Benefits of Welsh government £90m civil service jobs move 'uncertain'
It is not clear whether a £90m project to move 550 civil service jobs out of Cardiff has been good value for money, say auditors
About £86m of that was spent on building government offices in Merthyr, Aberystwyth and Llandudno Junction.
The Wales Audit Office said objectives were met but that the overall value for money was "uncertain".
The Welsh government said it was pleased the report found it had delivered on its location strategy.
The Wales Audit Office (WAO) report said alternatives to building new offices were only given "limited consideration".
A relocation strategy was published in 2002, with the aim of moving at least 400 staff out of Cardiff.
It was completed in December 2011 at a total cost of £91.5m and with 553 posts moved.
Staff were offered financial help to move if their posts were relocated.
Relocation packages for staff moving to the Merthyr Tydfil office cost £2.9m alone - £2.1m of which was for excess travel fares.
Because "there was so much resistance from staff due to move from their Cardiff offices to Merthyr Tydfil", excess fares were subsidised for five years instead of the standard three.
Eligible employees could get a "disruption payment" of £2,500.
Staff could also get a loan through a salary advance, repayable over six years, to buy a car or motorbike.
Changes to posts and the number of staff expected to move presented particular difficulties in Aberystwyth and Llandudno, the report said.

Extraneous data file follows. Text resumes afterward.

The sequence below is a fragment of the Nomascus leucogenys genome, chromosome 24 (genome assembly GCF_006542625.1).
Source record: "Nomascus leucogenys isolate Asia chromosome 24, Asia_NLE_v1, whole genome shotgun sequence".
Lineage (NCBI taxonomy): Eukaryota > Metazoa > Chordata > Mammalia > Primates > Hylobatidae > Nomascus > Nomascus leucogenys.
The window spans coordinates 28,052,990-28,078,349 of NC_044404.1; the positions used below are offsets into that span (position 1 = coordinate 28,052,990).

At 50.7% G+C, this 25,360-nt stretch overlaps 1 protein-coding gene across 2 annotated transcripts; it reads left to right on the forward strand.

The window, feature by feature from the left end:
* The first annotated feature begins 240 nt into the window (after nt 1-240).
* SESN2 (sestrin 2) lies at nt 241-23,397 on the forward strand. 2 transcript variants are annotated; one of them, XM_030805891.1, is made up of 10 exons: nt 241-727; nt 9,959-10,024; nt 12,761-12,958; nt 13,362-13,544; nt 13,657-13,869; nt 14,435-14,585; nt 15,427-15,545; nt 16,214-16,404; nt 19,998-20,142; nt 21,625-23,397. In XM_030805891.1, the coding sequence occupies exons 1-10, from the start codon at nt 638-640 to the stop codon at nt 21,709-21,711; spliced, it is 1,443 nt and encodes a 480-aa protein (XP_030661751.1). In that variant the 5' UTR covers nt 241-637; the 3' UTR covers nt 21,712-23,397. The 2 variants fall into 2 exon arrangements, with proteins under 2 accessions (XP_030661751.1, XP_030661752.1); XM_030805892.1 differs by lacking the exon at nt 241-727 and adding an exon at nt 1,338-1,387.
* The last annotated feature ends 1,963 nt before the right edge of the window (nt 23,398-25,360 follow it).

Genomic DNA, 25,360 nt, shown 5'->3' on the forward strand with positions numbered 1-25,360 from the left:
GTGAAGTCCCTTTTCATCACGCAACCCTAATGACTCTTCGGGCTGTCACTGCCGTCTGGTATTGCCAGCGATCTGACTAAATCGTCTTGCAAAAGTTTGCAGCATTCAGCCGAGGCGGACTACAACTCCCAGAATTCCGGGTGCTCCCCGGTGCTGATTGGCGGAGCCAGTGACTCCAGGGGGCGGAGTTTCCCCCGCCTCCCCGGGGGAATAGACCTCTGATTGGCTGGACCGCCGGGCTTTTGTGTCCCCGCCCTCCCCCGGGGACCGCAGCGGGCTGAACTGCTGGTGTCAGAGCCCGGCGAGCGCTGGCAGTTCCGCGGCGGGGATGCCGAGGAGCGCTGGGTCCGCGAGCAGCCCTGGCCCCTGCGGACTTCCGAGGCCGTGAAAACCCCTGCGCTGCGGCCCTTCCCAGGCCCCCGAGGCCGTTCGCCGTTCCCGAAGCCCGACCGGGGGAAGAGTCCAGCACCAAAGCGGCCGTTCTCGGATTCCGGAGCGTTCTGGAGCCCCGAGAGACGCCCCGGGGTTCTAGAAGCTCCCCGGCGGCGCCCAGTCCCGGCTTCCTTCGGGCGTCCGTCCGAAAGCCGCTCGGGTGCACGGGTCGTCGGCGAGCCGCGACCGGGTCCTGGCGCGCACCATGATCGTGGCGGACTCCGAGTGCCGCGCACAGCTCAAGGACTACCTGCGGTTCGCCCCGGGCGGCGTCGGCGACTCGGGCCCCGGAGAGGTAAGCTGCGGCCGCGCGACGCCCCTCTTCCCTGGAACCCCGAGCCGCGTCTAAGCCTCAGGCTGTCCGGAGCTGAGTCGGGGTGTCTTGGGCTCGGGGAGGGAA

Occupancy at both sites has increased and by December last year Aberystwyth was 70% full and Llandudno Junction 88% full.
Abolition of quangos
Fewer employees than planned have relocated, according to the WAO. By April 2012, 53% of Welsh government posts were based outside Cardiff. The target was 60%.
The WAO concluded that "without a robust estimate of the total cost of the programme at the outset, it is not possible to determine the extent to which the Welsh government's expenditure of £91.5m represented good value for money".
The strategy coincided with the abolition of quangos like the Welsh Development Agency, which increased the number of Welsh government staff by 1,400 and significantly increased its estate.
However, the WAO also said there were a "range of benefits" from the relocation strategy
It quoted a Bangor University estimate that the programme boosted the economy by £150m, although the figure does not include the negative impact to places where staff have left or offices have closed.
The size of the government's estate has shrunk to 41 properties. The plan is to reduce that to 13 core offices by April 2015.
The new offices are also more environmentally friendly and offer better working environments, the report added.
A Welsh government spokesman said: "We are pleased the auditor general has found that we have delivered the objectives of the location strategy - to decentralise services from Cardiff and bring them closer to the people of Wales.
"We will give the auditor general's report full consideration and respond in due course."